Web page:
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Di Wei Chinese Restaurant,

Empire Hotel Subang,
Jalan SS16/1, Subang Jaya.
Tel: 03-5565 1388
Business hours: 11.00am to 3.00pm,
6.00pm to 10.00pm.

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WHETHER you’re looking for a golden lunch, some happiness or longevity in the new year, Di Wei Chinese Cuisine Restaurant has a Chinese New Year feast for you.

Di Wei is offering three set menus, the Golden menu for RM388++(4 people), the Happiness menu for RM1,188++ (10 people) and the Longevity menu for RM1,688++ (10 people), as well as Poon Choy (five or 10 people), from now until Feb 25.

A Chinese New Year meal is never complete without the tossing of yee sang ? a tradition bringing abundance, prosperity and vigour for the new year. The yee sang at Di Wei is light and refreshing, served with strips of salmon and green apple sauce that is sweet but not overpowering, blending delicately into the rest of the ingredients.

Other ingredients include snow pear, sliced abalone or jelly fish, which are available on request.

Keeping with traditio n: Cherry blossoms overlooking the delicatewhite decor at the restaurant.Keeping with tradition: Cherry blossoms overlooking the delicate white decor at the restaurant.

A special option on the menu is Poon Choy, a traditional Hakka dish from Hong Kong, also known as a “treasure pot”. It is available for RM388++ (five persons) or for RM688++ (10 persons).

Poon Choy is literally a melting pot of flavours, with three layers consisting of meat, vegetables and seafood, all served together in one large pot, soaking in delicious lotus root and white radish broth.

“In the old days, this dish was served in a broth of pig tongues. This was because the word tongue is a homonym for “come”, referring to good things coming to you in the new year. This is a modified version,” said chef Thian Taik Yong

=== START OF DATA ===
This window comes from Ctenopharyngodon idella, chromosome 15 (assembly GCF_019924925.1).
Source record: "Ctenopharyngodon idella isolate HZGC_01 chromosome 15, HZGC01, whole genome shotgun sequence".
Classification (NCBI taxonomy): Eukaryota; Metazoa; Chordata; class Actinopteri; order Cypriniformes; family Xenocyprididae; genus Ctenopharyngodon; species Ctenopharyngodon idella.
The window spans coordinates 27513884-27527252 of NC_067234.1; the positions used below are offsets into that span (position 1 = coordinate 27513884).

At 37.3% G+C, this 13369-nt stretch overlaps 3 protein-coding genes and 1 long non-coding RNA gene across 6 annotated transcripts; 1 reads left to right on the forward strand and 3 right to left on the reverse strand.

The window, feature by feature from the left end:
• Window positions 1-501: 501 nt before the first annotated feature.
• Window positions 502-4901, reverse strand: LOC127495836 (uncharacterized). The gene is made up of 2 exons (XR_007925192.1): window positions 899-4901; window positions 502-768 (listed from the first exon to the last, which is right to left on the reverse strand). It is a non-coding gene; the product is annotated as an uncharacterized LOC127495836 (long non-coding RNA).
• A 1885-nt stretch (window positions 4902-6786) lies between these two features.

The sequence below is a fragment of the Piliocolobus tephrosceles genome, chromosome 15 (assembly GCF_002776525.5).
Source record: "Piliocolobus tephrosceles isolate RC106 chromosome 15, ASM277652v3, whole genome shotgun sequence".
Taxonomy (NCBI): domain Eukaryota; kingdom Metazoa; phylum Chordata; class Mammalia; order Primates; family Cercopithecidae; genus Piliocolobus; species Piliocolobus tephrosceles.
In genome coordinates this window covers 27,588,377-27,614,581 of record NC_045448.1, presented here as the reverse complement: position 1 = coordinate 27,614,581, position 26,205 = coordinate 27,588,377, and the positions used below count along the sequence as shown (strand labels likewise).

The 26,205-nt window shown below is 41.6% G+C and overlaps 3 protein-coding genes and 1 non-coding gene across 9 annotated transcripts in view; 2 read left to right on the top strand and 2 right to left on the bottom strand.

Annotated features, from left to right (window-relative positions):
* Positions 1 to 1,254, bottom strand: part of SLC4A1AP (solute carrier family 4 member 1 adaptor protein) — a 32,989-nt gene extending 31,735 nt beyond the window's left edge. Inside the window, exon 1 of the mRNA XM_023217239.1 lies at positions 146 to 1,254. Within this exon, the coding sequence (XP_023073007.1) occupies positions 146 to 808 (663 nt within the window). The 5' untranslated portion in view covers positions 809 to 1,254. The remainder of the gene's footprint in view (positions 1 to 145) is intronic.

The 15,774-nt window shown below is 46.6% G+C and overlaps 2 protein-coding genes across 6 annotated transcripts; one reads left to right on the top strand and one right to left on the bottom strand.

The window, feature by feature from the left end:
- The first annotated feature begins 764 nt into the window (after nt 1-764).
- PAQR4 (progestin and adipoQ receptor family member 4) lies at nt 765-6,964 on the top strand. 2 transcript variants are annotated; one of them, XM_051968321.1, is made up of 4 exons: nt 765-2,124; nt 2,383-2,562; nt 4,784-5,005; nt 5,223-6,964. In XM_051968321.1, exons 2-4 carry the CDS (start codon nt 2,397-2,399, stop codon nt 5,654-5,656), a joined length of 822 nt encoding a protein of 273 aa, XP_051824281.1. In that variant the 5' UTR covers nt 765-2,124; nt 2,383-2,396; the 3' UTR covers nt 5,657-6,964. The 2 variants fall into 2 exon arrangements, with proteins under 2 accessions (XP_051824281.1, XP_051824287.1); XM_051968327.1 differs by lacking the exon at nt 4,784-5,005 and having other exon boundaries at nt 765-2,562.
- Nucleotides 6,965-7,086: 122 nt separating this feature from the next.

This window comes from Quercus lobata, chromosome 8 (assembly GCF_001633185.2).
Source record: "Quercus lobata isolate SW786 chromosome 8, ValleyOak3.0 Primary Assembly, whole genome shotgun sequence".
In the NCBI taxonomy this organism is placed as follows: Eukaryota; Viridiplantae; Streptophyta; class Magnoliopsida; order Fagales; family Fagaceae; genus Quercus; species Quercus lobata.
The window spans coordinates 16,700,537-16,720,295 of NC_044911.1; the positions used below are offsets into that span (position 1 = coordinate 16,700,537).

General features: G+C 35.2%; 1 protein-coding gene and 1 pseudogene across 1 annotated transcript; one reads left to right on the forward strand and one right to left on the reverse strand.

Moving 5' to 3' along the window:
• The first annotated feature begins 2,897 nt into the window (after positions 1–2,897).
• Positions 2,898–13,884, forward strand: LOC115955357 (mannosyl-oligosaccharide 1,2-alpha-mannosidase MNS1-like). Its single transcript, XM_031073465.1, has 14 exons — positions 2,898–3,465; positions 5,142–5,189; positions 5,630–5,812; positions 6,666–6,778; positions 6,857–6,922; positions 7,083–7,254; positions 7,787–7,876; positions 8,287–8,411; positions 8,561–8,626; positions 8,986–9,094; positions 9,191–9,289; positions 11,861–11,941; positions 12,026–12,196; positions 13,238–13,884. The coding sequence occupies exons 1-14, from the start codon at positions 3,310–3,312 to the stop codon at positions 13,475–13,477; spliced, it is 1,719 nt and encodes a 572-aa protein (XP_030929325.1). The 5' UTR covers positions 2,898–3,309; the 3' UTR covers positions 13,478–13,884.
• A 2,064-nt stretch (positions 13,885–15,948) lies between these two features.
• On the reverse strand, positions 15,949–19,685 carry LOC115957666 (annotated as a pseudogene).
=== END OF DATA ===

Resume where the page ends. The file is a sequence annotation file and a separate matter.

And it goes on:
The top layer features king prawns, oysters, dried scallop, abalone, sea cucumber and fish maw, while pork knuckle, steamed chicken and roast duck make up the middle, and white radish, Chinese cabbage, lotus root and dried mushrooms at the bottom. If this sounds like a lot, never fear as all of this is served in a Japanese ceramic pot that can be taken home at the end of the meal.

Some of meal’s highlights are the king prawns, fried separately and ar-ranged on top, and the abalone. Be-cause this elaborate dish takes some six hours to prepare and three hours to cook, a one-dayadvanced booking is required.

Another selection from the Chinese New Year meal is the waxed meat with fried glutinous rice, usually served before dessert. The sausage, imported from China and cooked in a thick soy sauce over an hour, is strong and tangy, offset by the creamy rice and assorted vegetables.

A light, sweet dessert is often best after a hearty feast, and the red bean cream with glutinous dumpling delivers just this. The dumplings have a filling of tasty black sesame paste and the sauce is peppered with white lotus seeds.

Also for dessert is a sweet nian gao, cut in rectangular pieces and sprinkled with either sesame seeds or a combination of grounded peanuts and icing sugar. This sticky, sweet treat is a perfect way to complete a very special feast.

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Strong: The waxed meat with fried glutinous rice.

This is the writer?s observation and is not an endorsement by StarMetro

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